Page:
Going all in meant throwing out ALL of the diet books I’d accumulated throughout the years. I stacked them neatly on my desk, scooped them up, and walked them straight to the garbage bin in my garage. They made a loud thump noise when they hit the bottom of the can, and hearing that satisfying sound made it all the more real.
Going all in on intuitive eating also meant deleting my favorite calorie-counting app. I’d used it off and on for YEARS; it was a permanent fixture on my phone. Even when I wasn’t actively keeping tabs on calories or macros, I used the app to track my weight or check the calorie count of a food I wanted to eat. There is no room in intuitive eating for scrutinizing calories and carbs.
I noticed that within a matter of days, my outlook shifted. I was no longer available for diet culture. When ads or posts would pop up on social media promoting diet food, supplements, or meal plans, I’d completely ignore them without a second thought. Something in me had fundamentally changed. I began to take my power back with regard to what information I allowed to affect me.
It just so happened that around this time, I was also going through a major inflection point in my business. I love being a virtual life coach and small business consultant. It’s my jam. But the marketing side of things has been a struggle for me because I’m just not built for in-your-face marketing tactics and I feel completely out of integrity when I’m focused more on selling than serving.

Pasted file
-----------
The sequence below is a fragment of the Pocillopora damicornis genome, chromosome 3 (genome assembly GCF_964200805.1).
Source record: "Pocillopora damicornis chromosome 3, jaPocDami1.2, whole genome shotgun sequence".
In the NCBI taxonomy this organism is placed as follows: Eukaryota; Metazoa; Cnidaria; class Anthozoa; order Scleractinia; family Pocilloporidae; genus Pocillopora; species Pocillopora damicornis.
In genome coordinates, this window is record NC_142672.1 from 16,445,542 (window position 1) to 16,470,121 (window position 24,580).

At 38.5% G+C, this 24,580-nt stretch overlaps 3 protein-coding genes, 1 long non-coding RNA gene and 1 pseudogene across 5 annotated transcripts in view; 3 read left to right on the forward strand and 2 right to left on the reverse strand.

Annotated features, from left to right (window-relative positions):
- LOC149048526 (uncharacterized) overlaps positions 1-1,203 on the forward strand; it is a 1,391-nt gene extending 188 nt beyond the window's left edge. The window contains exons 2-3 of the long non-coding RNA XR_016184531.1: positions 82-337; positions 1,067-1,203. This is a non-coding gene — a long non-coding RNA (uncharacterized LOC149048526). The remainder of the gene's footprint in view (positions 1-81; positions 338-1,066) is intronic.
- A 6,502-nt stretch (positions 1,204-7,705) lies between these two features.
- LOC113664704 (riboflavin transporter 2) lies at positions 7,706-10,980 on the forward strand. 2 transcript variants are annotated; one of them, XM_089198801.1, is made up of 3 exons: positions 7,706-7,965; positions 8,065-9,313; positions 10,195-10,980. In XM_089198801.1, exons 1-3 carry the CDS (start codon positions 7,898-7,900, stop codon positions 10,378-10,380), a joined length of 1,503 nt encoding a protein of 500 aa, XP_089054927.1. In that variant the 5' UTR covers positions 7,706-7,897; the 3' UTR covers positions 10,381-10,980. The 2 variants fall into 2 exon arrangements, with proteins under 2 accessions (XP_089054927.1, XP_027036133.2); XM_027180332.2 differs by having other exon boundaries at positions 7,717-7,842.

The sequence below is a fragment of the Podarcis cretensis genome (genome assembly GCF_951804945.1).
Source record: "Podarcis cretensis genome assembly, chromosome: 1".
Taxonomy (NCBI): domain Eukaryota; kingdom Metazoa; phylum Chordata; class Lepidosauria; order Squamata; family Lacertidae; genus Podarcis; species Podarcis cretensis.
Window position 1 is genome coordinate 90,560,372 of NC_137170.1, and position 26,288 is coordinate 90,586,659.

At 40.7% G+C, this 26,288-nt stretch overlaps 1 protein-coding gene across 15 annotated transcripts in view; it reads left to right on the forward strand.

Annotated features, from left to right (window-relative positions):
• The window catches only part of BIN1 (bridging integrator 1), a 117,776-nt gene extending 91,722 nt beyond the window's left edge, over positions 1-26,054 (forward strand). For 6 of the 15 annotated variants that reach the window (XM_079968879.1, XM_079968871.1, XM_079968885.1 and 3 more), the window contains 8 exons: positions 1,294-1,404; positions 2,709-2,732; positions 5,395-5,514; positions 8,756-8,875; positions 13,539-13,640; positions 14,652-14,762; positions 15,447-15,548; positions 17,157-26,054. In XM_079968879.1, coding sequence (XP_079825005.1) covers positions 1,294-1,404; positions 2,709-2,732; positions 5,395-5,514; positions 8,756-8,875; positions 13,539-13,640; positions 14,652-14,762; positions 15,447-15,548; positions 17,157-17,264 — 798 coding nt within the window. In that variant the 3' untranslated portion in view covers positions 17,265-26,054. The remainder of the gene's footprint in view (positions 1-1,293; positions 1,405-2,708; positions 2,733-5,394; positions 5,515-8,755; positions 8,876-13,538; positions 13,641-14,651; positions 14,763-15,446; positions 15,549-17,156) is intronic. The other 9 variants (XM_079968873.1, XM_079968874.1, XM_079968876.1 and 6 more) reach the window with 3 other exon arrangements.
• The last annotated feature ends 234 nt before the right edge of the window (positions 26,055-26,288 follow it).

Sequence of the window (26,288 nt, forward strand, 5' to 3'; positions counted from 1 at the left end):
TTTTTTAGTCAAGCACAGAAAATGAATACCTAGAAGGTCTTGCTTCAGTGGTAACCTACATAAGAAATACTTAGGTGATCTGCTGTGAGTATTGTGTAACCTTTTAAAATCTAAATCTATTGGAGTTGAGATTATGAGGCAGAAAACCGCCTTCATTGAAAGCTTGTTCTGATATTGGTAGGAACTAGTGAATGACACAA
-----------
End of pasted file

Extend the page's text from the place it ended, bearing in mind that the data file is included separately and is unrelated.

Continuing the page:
Because of the anxiety I felt around marketing, I’d fallen into the trap of overanalyzing all my Instagram posts and shying away from making the kind of content I really wanted to make because some of it didn’t fit neatly into my “niche.” I felt torn because on one hand, I had a desire to create from a playful, authentic place, but on the other hand I wanted to market “the right way” according to “the experts.”
My solution to this internal struggle? Going all in on my vision. Letting my content be an expression of my whole self—even if it means veering off the path of least resistance—because my coaching practice is built on the belief that each of my clients is brilliantly unique, and what better way to illustrate that than to embody it myself?
#2: Instead of following someone else’s rules, I made my own